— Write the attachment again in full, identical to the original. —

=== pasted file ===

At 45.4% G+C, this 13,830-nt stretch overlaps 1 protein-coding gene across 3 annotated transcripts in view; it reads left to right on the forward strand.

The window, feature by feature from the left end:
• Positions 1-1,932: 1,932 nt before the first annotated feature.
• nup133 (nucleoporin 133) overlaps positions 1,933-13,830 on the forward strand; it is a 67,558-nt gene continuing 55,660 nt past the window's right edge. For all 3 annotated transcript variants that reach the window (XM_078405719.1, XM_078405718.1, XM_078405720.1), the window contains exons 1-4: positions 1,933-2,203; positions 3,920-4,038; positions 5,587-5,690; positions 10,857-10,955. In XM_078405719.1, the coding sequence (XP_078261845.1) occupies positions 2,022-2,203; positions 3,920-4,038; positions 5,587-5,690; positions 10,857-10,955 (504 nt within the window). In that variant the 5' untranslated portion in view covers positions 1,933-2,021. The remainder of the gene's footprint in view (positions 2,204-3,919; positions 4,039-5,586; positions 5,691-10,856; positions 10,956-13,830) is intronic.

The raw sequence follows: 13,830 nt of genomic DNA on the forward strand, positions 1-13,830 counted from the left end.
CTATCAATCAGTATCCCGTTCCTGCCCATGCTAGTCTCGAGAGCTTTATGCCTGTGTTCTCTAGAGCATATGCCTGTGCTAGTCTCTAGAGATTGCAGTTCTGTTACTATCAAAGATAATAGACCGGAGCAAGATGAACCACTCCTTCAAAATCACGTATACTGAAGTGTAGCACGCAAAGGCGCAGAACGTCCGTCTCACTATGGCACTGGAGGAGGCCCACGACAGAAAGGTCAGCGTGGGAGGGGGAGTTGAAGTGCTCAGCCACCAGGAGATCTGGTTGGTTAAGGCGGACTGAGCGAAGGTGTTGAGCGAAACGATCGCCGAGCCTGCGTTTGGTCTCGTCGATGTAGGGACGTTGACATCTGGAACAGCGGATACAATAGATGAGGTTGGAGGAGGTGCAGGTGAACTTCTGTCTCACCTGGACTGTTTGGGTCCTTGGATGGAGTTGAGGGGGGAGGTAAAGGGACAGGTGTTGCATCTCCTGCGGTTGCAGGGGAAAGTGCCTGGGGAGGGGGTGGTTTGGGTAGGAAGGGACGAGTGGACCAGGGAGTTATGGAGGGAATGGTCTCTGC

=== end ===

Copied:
At 45.4% G+C, this 13,830-nt stretch overlaps 1 protein-coding gene across 3 annotated transcripts in view; it reads left to right on the forward strand.

The window, feature by feature from the left end:
• Positions 1-1,932: 1,932 nt before the first annotated feature.
• nup133 (nucleoporin 133) overlaps positions 1,933-13,830 on the forward strand; it is a 67,558-nt gene continuing 55,660 nt past the window's right edge. For all 3 annotated transcript variants that reach the window (XM_078405719.1, XM_078405718.1, XM_078405720.1), the window contains exons 1-4: positions 1,933-2,203; positions 3,920-4,038; positions 5,587-5,690; positions 10,857-10,955. In XM_078405719.1, the coding sequence (XP_078261845.1) occupies positions 2,022-2,203; positions 3,920-4,038; positions 5,587-5,690; positions 10,857-10,955 (504 nt within the window). In that variant the 5' untranslated portion in view covers positions 1,933-2,021. The remainder of the gene's footprint in view (positions 2,204-3,919; positions 4,039-5,586; positions 5,691-10,856; positions 10,956-13,830) is intronic.

The raw sequence follows: 13,830 nt of genomic DNA on the forward strand, positions 1-13,830 counted from the left end.
CTATCAATCAGTATCCCGTTCCTGCCCATGCTAGTCTCGAGAGCTTTATGCCTGTGTTCTCTAGAGCATATGCCTGTGCTAGTCTCTAGAGATTGCAGTTCTGTTACTATCAAAGATAATAGACCGGAGCAAGATGAACCACTCCTTCAAAATCACGTATACTGAAGTGTAGCACGCAAAGGCGCAGAACGTCCGTCTCACTATGGCACTGGAGGAGGCCCACGACAGAAAGGTCAGCGTGGGAGGGGGAGTTGAAGTGCTCAGCCACCAGGAGATCTGGTTGGTTAAGGCGGACTGAGCGAAGGTGTTGAGCGAAACGATCGCCGAGCCTGCGTTTGGTCTCGTCGATGTAGGGACGTTGACATCTGGAACAGCGGATACAATAGATGAGGTTGGAGGAGGTGCAGGTGAACTTCTGTCTCACCTGGACTGTTTGGGTCCTTGGATGGAGTTGAGGGGGGAGGTAAAGGGACAGGTGTTGCATCTCCTGCGGTTGCAGGGGAAAGTGCCTGGGGAGGGGGTGGTTTGGGTAGGAAGGGACGAGTGGACCAGGGAGTTATGGAGGGAATGGTCTCTGC